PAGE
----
On Multi-flexing Critical and Fictional Muscle – Thelma Adams comments

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thelma-adamsIn recent years, when I’ve experienced so much strife in the New York Film Critics Circle after nearly two decades of active membership, I’ve often thought back to the first day I attended the voting meeting. I was seven or eight months pregnant with a child that would arrive early and with great difficulty, and I entered the meeting room with such hope and trepidation.

I’ve planned to write about it as an essay for some time and then, when Nikki Finke asked me to write fiction for her blog “Hollywood Dementia,” this was the story I wrote. I wrote it in first person first. Even though it was fictionalized, Nikki gave me the note to go third person. I did that and then it all began to shift.

If I had more time, I would rewrite it wilder and farther from the truth and yet closer to the emotional truth. I have an MFA in fiction from Columbia and have always written both forms simultaneously – my latest novel, a female-driven Western called THE LAST WOMAN STANDING: A Novel of Mrs. Wyatt Earp will be out from Amazon Publishing in July.

As I told Jennifer Merin, fiction is a different and wonderful muscle for me but the themes of my criticism and fiction are twin: showing the world from the female gaze.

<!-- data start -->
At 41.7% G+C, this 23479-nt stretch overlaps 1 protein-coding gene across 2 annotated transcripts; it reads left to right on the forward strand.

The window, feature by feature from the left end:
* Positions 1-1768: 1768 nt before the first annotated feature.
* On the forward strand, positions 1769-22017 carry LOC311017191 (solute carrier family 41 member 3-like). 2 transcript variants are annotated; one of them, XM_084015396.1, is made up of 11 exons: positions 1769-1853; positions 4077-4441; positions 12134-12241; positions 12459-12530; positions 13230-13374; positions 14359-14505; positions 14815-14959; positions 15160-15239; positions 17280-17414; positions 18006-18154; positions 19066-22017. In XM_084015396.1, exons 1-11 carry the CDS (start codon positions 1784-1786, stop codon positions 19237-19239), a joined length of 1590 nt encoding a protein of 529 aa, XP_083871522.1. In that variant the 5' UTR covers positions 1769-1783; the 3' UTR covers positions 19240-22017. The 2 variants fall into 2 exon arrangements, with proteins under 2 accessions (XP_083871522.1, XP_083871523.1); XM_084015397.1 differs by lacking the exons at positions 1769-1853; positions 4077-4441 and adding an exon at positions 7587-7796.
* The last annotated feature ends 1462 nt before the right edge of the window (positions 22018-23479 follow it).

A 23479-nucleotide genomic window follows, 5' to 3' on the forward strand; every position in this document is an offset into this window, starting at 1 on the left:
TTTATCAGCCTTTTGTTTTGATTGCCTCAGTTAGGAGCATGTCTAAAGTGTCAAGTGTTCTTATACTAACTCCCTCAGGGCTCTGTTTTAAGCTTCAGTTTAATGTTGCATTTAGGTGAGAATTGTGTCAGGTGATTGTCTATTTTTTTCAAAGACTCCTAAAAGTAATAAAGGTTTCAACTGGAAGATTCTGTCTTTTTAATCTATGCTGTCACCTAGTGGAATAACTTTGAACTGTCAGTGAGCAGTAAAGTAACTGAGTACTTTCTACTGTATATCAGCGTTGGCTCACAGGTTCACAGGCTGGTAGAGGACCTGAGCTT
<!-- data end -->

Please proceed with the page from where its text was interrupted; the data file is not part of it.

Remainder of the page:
Read my multiflex of critical and fictional muscle on Hollywood Dementia

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Thelma Adams

THELMA ADAMS is a writer and leading New York based film critic. She was twice Chair of the New York Film Critics Circle where she was a member for 19 years.. She is the Film Editor at ZEALnyc.com. She covered the Oscars for Yahoo! Movies for three seasons, interviewing celebrities from Julianne Moore to Joaquin Phoenix to Oprah Winfrey. Her second novel, The Other Mrs. Earp, will be published by Amazon Publishing’s Lake Union imprint in summer of 2016. The New York Times favorably reviewed her debut novel, Playdate, published by St. Martin's Press. Her essays have been anthologized, most recently in O's Little Book of Happiness. Previously, she was the film critic at Us Weekly (2000 – 2011) and the New York Post (1993 – 2000).